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Poems; and where they are so extremely numerous and extensive as to unfit them for accompanying the text which refers to them, that method certainly becomes necessary. It has here, however, been found possible to insert the notes at the feet of the pages to which they respectively belong, without encumbering the text in any unsightly manner, If a reader has either not time or not inclination to refer to these notes as he proceeds, he can as easily pass them over as if they were not there; but if he reads with deliberation, and does not think it time misspent to assist his understanding by a reference to local or critical explications, these are certainly referred to with more pleasure, because with less trouble, than by turning on every trivial occasion to the end of the book.
To conclude: It may with great truth be said, that the present collection comprises more poems of Mr. Gray, and miscellanies concerning him, than any Edition before published; and if the manner in which the whole is arranged and digested be found deserving of public encouragement, the Editor will be well content to share the merits of the Volume with a correct and elegant Printer.
THE LIFE AND WRITINGS
MR. THOMAS GRAY.
OF a life so sedentary and retired as that passed by the gentleman whose works are here presented to the Reader, the incidents can scarcely be expected to comprise any thing uncommon or remarkable: yet a. Reader who is pleased with the productions of the Poet, very naturally desires to know something of the Man.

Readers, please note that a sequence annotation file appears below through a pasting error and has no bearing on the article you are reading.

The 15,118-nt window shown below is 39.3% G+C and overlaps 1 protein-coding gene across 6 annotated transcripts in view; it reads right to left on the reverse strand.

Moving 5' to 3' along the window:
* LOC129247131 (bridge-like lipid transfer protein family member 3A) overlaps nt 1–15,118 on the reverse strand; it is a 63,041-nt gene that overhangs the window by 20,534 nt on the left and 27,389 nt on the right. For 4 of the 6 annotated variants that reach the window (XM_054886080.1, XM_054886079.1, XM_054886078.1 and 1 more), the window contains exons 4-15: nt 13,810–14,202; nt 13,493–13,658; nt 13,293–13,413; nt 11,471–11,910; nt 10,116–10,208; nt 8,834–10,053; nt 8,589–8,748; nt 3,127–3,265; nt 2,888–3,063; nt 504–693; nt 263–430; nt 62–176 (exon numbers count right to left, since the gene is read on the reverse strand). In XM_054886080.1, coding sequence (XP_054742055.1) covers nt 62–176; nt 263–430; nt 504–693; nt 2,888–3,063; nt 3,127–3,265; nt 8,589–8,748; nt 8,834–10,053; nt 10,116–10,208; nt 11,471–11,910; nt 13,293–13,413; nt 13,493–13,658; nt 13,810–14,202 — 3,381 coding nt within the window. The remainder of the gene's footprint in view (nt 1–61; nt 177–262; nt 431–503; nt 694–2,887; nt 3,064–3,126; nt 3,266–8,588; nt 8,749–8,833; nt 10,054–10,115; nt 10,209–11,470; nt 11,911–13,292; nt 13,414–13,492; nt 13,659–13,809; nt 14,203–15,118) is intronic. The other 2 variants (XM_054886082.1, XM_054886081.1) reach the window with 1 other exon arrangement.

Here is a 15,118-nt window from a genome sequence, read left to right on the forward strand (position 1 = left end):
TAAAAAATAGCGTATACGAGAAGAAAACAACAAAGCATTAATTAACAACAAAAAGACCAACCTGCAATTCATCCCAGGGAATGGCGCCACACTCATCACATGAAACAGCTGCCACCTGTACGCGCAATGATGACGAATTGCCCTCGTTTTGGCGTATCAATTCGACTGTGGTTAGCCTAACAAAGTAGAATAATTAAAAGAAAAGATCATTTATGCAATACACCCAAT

The parents of our Author were respectable citizens of London. His grandfather had been a merchant of some eminence; his father, Mr. Philip Gray, exercised the trade of a money-scrivener; but, being of a shy and indolent temper, rather diminished than increased his paternal fortune. He had many children, of whom THOMAS, the subject of this narrative, was the fifth born. All, except himself, died in their infancy; and it has been said, that he narrowly escaped suffocation (owing to too great a fullness of blood, which destroyed the rest), and would certainly have been cut off as early, had not his mother, with a courage remarkable for one of her sex, and especially for so very tender a parent, ventured to open a vein with her own hand, which instantly removed the paroxysm.
According to Mr. Mason, our Poet was born in Cornhill, December * 26, 1716, and educated at Eton school, under the care of Mr. Antrobus, his maternal uncle, who was at that time assistant to Dr. George, and also a fellow of St. Peter's College, Cambridge, to which place Mr. Gray removed, and was there admitted a pensioner in the
* Dr. Johnson, I know not on what authority, gives as the date of Mr. Gray's birth, November 26, 1716+
While at school he had contracted an intimacy with Mr. Horace Walpole *, and Mr. Richard
The latter of these gentlemen removed from Eton to Christ Church, Oxford, about the same time that Mr. Gray left that place for Cambridge ; and from this time an epistolary correspondence was carried on between them.
• Mr. Gray's first attempt in English verse, as Mr. Mason tells us, was a Translation from Statius I, in May 1736, which is much in the spirited manner of Dryden.
* The late Earl of Orford.
+ Son of the Lord Chancellor of Ireland. His maternal grandfather was the famous Dr. Burnet.
See p. 103.